88 If two different gambling businesses were alleged and proved, separate convictions and punishments would be proper. See American Tobacco Co. v. United States, 328 U. S. 781, 787–788 (1946) (holding Braverman inapplicable where two distinct conspiracies alleged). It is not always easy to ascertain whether one or more gambling businesses have been proved under § 1955. See, e. 9., United States v. DiMuro, 540 F. 2d, at 508–509; United States v. Bobo, 477 F.2d 974, 988 (CA4 1973). No such difficulties are presented here because both sides agree that only a single gambling business existed.
34 United States v. Tanner, 471 F. 2d 128, 141 n. 21 (CA7), cert. denied, 409 U. S. 949 (1972); see United States v. Mayes, 512 F. 2d 637, 652 (CA6), cert. denied; 422 U. S. 1008 (1975); United States v. Young, 503 F. 2d 1072, 1075 (CA3 1974); United States v. Cohen, 197 F.2d 26 (CA3 1952). See also Short v. United States, 91 F.2d 614 (CA4 1937); Powe v. United States, 11 F. 2d 598 (CA5 1926); United States v. Weiss, 293 F. 992 (ND Ill. 1923).
The only question remaining is whether any of the exceptions to the constitutional rule forbidding successive trials on the same offense, see n. 15, supra, apply here. The short answer to this question is that there is no exception permitting retrial once the defendant has been acquitted, no matter how "egregiously erroneous," Fong Foo v. United States, 369 U. S., at 143, the legal rulings leading to that judgment might be. The Government nevertheless argues, relying principally on Lee v. United States, 432 U. S. 23 (1977), and Jeffers v. United States, 432 U. S. 137 (1977), that petitioner waived his double jeopardy rights by moving to "dismiss” the numbers allegation and by not objecting to the form of the allegation prior to trial.
In Lee we held a retrial permissible because the District Court's midtrial decision granting the defendant's motion to dismiss the indictment for failure to state an offense was "functionally indistinguishable from a declaration of mistrial” at the defendant's request. 432 U.S., at 31. The mistrial analogy relied on in Lee is manifestly inapposite here. Although jeopardy had attached in Lee, no verdict had been rendered; indeed, petitioner conceded that “the District Court's termination of the first trial was not an acquittal,” id., at 30 n. 8. Here, by contrast, the trial proceeded to verdict, and petitioner was acquitted. While in Lee the trial court clearly did contemplate a reprosecution when it granted defendant's motion, id., at 30-31, neither petitioner's motion here nor the trial court's rulings contemplated a second trial-nor could they have, since only a single offense was involved and petitioner went to judgment on that offense. Where a trial terminates with a judgment of acquittal, as here, "double jeopardy principles governing the permissibility of retrial after a declaration of mistrial,” Lee v. United States, 432 U. S., at 31, have no bearing.
Nor does Jeffers support the Government's position. The
defendant there was first tried and convicted of conspiring to distribute narcotics in violation of 21 U. S. C. $ 846. Eight Members of the Court agreed that his subsequent trial for conducting a continuing criminal enterprise in violation of 21 U.S. C. $ 848 during the same time period was on the "same offense,” since the $ 846 violation was a lesser included offense to the $ 848 violation. Prior to the first trial, however, Jeffers had specifically opposed the Government's effort to try both indictments together, in part on the ground that they involved distinct offenses. 432 U. S., at 144 n. 8. Reasoning that Jeffers necessarily contemplated a second trial, four Members of the Court found that he had "elect[ed] to have the two offenses tried separately," id., at 152, and, by not raising the potential double jeopardy problem, had waived any objection on that ground to successive trials, id., at 152–154.35 The instant case presents quite a different situation. Petitioner's counsel never argued that horse betting and numbers were distinct offenses, 36 a fortiori did not argue for or contemplate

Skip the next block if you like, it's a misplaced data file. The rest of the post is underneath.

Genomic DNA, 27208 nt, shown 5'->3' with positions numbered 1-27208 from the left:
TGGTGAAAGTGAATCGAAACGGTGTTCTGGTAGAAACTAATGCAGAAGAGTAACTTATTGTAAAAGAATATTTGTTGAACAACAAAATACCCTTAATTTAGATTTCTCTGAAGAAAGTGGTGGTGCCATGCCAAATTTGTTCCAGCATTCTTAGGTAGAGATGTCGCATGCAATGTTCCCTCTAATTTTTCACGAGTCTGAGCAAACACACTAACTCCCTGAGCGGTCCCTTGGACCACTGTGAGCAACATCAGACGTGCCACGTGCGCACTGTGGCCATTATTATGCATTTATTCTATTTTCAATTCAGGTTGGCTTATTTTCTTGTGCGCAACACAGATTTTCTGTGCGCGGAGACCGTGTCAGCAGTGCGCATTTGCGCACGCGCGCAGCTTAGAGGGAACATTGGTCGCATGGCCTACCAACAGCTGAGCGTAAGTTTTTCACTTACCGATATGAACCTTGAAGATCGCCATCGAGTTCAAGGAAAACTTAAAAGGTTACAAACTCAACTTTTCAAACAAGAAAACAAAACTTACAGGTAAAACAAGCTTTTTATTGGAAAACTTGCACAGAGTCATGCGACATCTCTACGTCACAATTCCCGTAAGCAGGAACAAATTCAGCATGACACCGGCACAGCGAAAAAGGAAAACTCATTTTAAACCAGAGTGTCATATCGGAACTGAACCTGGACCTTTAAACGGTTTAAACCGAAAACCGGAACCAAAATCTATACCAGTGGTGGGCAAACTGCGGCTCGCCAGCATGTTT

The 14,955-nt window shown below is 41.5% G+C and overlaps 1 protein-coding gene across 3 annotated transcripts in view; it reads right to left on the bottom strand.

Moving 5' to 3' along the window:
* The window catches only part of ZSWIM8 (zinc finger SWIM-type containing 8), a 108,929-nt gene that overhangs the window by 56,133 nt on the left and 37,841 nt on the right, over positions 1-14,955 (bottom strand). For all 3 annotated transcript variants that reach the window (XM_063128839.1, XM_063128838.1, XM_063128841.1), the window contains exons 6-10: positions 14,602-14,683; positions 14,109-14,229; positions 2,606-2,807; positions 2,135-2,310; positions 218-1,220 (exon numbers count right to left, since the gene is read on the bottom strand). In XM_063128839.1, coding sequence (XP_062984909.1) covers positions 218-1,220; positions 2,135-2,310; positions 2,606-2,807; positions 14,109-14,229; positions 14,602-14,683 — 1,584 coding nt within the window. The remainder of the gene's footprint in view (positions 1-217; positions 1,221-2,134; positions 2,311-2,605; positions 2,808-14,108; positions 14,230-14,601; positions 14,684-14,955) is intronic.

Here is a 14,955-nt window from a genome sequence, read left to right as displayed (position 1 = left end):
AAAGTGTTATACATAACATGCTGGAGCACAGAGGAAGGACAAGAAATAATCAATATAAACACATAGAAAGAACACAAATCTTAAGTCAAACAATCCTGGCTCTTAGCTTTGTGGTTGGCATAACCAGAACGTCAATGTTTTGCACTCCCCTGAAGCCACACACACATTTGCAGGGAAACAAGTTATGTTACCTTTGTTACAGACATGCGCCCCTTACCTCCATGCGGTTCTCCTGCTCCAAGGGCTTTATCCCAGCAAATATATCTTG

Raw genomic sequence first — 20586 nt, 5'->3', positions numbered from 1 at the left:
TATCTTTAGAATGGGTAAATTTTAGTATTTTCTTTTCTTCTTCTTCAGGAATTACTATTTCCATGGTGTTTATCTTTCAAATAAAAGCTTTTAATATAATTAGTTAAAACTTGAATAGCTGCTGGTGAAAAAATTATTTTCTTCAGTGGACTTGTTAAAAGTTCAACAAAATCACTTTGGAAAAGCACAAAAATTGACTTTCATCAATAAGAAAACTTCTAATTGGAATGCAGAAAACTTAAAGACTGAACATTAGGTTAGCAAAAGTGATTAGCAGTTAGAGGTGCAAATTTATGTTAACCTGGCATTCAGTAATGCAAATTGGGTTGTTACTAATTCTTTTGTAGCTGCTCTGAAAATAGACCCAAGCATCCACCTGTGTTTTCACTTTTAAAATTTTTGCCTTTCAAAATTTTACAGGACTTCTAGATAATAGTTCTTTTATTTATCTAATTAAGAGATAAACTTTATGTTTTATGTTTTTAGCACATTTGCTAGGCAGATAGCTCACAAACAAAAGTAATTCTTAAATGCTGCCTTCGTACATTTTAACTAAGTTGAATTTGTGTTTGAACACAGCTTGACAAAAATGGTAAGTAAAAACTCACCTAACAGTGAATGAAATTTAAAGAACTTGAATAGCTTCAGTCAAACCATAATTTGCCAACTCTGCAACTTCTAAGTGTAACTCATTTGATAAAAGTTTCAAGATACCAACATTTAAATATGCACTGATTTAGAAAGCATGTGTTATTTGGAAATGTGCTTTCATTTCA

35 While holding that Jeffers could be subjected to a second trial, these four Justices were of the view that the total punishment imposed on Jeffers could not be in excess of that authorized for a single violation of 21 U. S. C. $ 848. They relied in part on the fact that Jeffers, who had argued in the District Court that the two statutes involved distinct offenses, had "never affirmatively argued that the difference in the two statutes was so great as to authorize separate punishments ...." 432 U. S., at 154 n. 23. They were joined in voting to vacate the excess punishment by the four Justices who believed that Jeffers could not be constitutionally subjected to another trial. MR. JUSTICE WHITE believed that Jeffers could be subjected to both a second trial and separate punishments.
36 That no such argument was made as to the numbers and horse-betting allegations is highlighted by the fact that petitioner's counsel did argue on behalf of another defendant that evidence relating to that defendant's betting on dog races should be excluded because "the theory of the Government's case is that this is a horse and numbers business. ... [The dog betting] stands by itself as a separate business,